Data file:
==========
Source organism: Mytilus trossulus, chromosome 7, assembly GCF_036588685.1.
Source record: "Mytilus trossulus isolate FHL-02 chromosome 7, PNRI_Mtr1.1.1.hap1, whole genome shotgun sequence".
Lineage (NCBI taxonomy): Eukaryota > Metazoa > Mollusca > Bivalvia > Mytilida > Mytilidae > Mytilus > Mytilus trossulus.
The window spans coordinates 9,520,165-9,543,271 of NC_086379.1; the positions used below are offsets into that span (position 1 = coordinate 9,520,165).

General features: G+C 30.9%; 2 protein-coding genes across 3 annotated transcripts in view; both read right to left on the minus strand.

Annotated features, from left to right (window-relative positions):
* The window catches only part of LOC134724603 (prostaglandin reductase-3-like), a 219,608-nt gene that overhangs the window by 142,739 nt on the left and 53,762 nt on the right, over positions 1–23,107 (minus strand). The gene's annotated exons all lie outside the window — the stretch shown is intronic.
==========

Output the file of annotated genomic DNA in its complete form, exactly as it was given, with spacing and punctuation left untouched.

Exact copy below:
Source organism: Mytilus trossulus, chromosome 7, assembly GCF_036588685.1.
Source record: "Mytilus trossulus isolate FHL-02 chromosome 7, PNRI_Mtr1.1.1.hap1, whole genome shotgun sequence".
Lineage (NCBI taxonomy): Eukaryota > Metazoa > Mollusca > Bivalvia > Mytilida > Mytilidae > Mytilus > Mytilus trossulus.
The window spans coordinates 9,520,165-9,543,271 of NC_086379.1; the positions used below are offsets into that span (position 1 = coordinate 9,520,165).

General features: G+C 30.9%; 2 protein-coding genes across 3 annotated transcripts in view; both read right to left on the minus strand.

Annotated features, from left to right (window-relative positions):
* The window catches only part of LOC134724603 (prostaglandin reductase-3-like), a 219,608-nt gene that overhangs the window by 142,739 nt on the left and 53,762 nt on the right, over positions 1–23,107 (minus strand). The gene's annotated exons all lie outside the window — the stretch shown is intronic.